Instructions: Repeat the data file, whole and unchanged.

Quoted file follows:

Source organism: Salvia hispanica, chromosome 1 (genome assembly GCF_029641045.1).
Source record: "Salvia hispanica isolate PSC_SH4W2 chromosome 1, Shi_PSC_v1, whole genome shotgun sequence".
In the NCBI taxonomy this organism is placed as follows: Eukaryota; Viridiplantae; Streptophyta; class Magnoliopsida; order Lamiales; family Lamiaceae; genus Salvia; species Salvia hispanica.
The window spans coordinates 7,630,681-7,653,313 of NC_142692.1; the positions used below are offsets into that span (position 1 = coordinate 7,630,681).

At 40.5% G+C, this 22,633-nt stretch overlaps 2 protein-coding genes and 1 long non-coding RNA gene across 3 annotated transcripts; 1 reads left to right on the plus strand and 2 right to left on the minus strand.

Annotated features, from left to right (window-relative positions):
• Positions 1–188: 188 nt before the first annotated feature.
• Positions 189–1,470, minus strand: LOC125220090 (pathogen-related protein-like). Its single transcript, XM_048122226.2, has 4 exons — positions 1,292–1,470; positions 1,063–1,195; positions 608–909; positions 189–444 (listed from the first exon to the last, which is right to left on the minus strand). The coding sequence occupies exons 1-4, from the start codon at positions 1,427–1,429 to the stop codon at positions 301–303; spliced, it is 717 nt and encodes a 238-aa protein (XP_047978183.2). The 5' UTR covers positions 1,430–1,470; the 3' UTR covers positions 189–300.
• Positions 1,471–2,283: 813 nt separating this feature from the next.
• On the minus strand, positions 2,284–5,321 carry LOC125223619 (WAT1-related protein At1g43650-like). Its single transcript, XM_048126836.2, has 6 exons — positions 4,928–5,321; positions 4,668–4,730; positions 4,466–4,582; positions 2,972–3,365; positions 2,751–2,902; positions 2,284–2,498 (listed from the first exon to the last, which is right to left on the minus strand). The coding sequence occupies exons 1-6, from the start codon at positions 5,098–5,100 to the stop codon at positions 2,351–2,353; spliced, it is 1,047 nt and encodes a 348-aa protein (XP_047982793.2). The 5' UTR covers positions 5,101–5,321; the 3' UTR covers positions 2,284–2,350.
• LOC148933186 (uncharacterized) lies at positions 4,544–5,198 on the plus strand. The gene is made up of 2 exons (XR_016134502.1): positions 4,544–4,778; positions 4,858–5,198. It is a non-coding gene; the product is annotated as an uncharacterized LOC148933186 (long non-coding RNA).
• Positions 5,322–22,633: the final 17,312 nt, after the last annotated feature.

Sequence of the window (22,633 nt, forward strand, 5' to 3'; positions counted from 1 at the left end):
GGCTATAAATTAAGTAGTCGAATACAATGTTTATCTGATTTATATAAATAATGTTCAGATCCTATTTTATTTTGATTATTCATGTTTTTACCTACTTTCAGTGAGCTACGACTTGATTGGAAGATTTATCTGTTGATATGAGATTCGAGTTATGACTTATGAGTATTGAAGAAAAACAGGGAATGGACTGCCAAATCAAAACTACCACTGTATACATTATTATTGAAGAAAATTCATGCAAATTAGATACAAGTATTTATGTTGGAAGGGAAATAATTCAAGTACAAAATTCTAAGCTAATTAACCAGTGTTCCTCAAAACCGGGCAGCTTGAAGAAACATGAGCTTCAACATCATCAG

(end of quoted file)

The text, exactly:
Source organism: Salvia hispanica, chromosome 1 (genome assembly GCF_029641045.1).
Source record: "Salvia hispanica isolate PSC_SH4W2 chromosome 1, Shi_PSC_v1, whole genome shotgun sequence".
In the NCBI taxonomy this organism is placed as follows: Eukaryota; Viridiplantae; Streptophyta; class Magnoliopsida; order Lamiales; family Lamiaceae; genus Salvia; species Salvia hispanica.
The window spans coordinates 7,630,681-7,653,313 of NC_142692.1; the positions used below are offsets into that span (position 1 = coordinate 7,630,681).

At 40.5% G+C, this 22,633-nt stretch overlaps 2 protein-coding genes and 1 long non-coding RNA gene across 3 annotated transcripts; 1 reads left to right on the plus strand and 2 right to left on the minus strand.

Annotated features, from left to right (window-relative positions):
• Positions 1–188: 188 nt before the first annotated feature.
• Positions 189–1,470, minus strand: LOC125220090 (pathogen-related protein-like). Its single transcript, XM_048122226.2, has 4 exons — positions 1,292–1,470; positions 1,063–1,195; positions 608–909; positions 189–444 (listed from the first exon to the last, which is right to left on the minus strand). The coding sequence occupies exons 1-4, from the start codon at positions 1,427–1,429 to the stop codon at positions 301–303; spliced, it is 717 nt and encodes a 238-aa protein (XP_047978183.2). The 5' UTR covers positions 1,430–1,470; the 3' UTR covers positions 189–300.
• Positions 1,471–2,283: 813 nt separating this feature from the next.
• On the minus strand, positions 2,284–5,321 carry LOC125223619 (WAT1-related protein At1g43650-like). Its single transcript, XM_048126836.2, has 6 exons — positions 4,928–5,321; positions 4,668–4,730; positions 4,466–4,582; positions 2,972–3,365; positions 2,751–2,902; positions 2,284–2,498 (listed from the first exon to the last, which is right to left on the minus strand). The coding sequence occupies exons 1-6, from the start codon at positions 5,098–5,100 to the stop codon at positions 2,351–2,353; spliced, it is 1,047 nt and encodes a 348-aa protein (XP_047982793.2). The 5' UTR covers positions 5,101–5,321; the 3' UTR covers positions 2,284–2,350.
• LOC148933186 (uncharacterized) lies at positions 4,544–5,198 on the plus strand. The gene is made up of 2 exons (XR_016134502.1): positions 4,544–4,778; positions 4,858–5,198. It is a non-coding gene; the product is annotated as an uncharacterized LOC148933186 (long non-coding RNA).
• Positions 5,322–22,633: the final 17,312 nt, after the last annotated feature.

Sequence of the window (22,633 nt, forward strand, 5' to 3'; positions counted from 1 at the left end):
GGCTATAAATTAAGTAGTCGAATACAATGTTTATCTGATTTATATAAATAATGTTCAGATCCTATTTTATTTTGATTATTCATGTTTTTACCTACTTTCAGTGAGCTACGACTTGATTGGAAGATTTATCTGTTGATATGAGATTCGAGTTATGACTTATGAGTATTGAAGAAAAACAGGGAATGGACTGCCAAATCAAAACTACCACTGTATACATTATTATTGAAGAAAATTCATGCAAATTAGATACAAGTATTTATGTTGGAAGGGAAATAATTCAAGTACAAAATTCTAAGCTAATTAACCAGTGTTCCTCAAAACCGGGCAGCTTGAAGAAACATGAGCTTCAACATCATCAG